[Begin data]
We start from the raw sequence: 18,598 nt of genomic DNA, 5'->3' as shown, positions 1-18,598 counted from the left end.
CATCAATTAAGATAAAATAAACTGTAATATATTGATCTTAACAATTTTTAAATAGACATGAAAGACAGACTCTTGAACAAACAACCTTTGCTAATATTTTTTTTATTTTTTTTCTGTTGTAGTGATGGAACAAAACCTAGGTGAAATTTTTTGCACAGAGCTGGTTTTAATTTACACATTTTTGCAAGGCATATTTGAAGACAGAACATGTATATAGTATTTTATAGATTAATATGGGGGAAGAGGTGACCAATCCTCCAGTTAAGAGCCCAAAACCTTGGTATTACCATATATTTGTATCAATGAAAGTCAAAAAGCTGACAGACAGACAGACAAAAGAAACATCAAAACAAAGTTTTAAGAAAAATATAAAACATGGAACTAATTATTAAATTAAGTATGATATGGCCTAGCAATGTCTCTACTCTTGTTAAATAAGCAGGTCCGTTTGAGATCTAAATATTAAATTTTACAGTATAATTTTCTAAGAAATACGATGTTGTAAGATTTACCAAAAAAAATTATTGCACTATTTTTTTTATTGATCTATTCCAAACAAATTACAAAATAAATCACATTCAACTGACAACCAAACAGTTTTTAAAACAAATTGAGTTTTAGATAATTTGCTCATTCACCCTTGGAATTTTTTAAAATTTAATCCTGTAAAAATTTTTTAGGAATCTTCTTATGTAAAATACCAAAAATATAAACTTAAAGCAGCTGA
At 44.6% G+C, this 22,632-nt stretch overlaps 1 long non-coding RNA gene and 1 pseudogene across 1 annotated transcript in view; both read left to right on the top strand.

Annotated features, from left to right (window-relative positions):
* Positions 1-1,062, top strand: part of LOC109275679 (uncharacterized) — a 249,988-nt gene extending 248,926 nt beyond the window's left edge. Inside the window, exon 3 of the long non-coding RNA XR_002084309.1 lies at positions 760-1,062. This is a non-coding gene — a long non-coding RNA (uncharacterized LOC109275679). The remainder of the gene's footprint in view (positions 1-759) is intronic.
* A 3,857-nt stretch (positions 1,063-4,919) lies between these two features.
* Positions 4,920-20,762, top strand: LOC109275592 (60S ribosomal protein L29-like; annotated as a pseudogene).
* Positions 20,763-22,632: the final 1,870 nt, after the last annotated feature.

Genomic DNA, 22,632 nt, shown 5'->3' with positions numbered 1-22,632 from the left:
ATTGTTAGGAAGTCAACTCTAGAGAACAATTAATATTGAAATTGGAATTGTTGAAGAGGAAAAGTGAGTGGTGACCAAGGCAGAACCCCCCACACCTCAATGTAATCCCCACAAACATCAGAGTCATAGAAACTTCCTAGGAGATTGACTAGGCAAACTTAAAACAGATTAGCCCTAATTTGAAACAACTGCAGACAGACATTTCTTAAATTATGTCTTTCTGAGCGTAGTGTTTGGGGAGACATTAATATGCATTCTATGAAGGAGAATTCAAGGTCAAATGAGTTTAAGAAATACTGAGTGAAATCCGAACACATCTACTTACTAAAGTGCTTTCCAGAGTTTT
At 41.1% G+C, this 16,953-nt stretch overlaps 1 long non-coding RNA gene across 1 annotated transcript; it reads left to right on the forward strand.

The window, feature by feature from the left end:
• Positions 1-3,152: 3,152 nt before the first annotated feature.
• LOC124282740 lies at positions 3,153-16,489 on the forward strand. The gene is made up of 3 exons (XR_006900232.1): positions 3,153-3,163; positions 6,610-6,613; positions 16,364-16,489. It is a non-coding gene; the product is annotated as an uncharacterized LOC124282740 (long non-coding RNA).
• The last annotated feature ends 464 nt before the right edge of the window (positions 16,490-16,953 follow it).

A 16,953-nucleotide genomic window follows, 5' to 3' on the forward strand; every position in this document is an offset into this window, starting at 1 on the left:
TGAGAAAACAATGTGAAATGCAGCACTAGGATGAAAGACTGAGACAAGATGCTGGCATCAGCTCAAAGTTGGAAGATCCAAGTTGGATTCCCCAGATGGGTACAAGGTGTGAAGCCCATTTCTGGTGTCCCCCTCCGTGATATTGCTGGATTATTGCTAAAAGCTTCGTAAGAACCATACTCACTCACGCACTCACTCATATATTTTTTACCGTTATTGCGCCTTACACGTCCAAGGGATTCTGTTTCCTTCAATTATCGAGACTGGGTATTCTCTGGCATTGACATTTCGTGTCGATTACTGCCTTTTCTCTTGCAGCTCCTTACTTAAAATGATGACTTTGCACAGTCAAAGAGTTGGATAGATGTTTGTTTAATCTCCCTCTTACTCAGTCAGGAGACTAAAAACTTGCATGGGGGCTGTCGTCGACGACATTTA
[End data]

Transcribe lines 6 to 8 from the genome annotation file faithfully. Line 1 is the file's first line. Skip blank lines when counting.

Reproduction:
* A 3,857-nt stretch (positions 1,063-4,919) lies between these two features.
* Positions 4,920-20,762, top strand: LOC109275592 (60S ribosomal protein L29-like; annotated as a pseudogene).
* Positions 20,763-22,632: the final 1,870 nt, after the last annotated feature.